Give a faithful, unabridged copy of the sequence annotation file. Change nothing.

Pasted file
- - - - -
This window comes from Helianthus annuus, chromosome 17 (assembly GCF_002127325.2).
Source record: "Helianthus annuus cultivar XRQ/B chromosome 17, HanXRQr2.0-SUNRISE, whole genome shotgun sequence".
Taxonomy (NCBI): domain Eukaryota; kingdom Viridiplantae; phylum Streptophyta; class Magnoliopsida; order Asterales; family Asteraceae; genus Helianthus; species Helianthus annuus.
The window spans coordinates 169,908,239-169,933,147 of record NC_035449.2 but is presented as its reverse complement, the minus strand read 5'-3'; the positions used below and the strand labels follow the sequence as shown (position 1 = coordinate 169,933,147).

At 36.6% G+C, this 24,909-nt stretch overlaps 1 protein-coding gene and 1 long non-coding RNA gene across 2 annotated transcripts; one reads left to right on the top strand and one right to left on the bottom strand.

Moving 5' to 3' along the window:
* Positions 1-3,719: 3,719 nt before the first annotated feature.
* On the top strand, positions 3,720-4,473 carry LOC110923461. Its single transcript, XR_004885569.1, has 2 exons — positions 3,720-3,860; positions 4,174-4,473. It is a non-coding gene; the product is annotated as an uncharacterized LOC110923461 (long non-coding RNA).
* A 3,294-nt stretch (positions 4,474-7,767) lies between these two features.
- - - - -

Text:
This window comes from Helianthus annuus, chromosome 17 (assembly GCF_002127325.2).
Source record: "Helianthus annuus cultivar XRQ/B chromosome 17, HanXRQr2.0-SUNRISE, whole genome shotgun sequence".
Taxonomy (NCBI): domain Eukaryota; kingdom Viridiplantae; phylum Streptophyta; class Magnoliopsida; order Asterales; family Asteraceae; genus Helianthus; species Helianthus annuus.
The window spans coordinates 169,908,239-169,933,147 of record NC_035449.2 but is presented as its reverse complement, the minus strand read 5'-3'; the positions used below and the strand labels follow the sequence as shown (position 1 = coordinate 169,933,147).

At 36.6% G+C, this 24,909-nt stretch overlaps 1 protein-coding gene and 1 long non-coding RNA gene across 2 annotated transcripts; one reads left to right on the top strand and one right to left on the bottom strand.

Moving 5' to 3' along the window:
* Positions 1-3,719: 3,719 nt before the first annotated feature.
* On the top strand, positions 3,720-4,473 carry LOC110923461. Its single transcript, XR_004885569.1, has 2 exons — positions 3,720-3,860; positions 4,174-4,473. It is a non-coding gene; the product is annotated as an uncharacterized LOC110923461 (long non-coding RNA).
* A 3,294-nt stretch (positions 4,474-7,767) lies between these two features.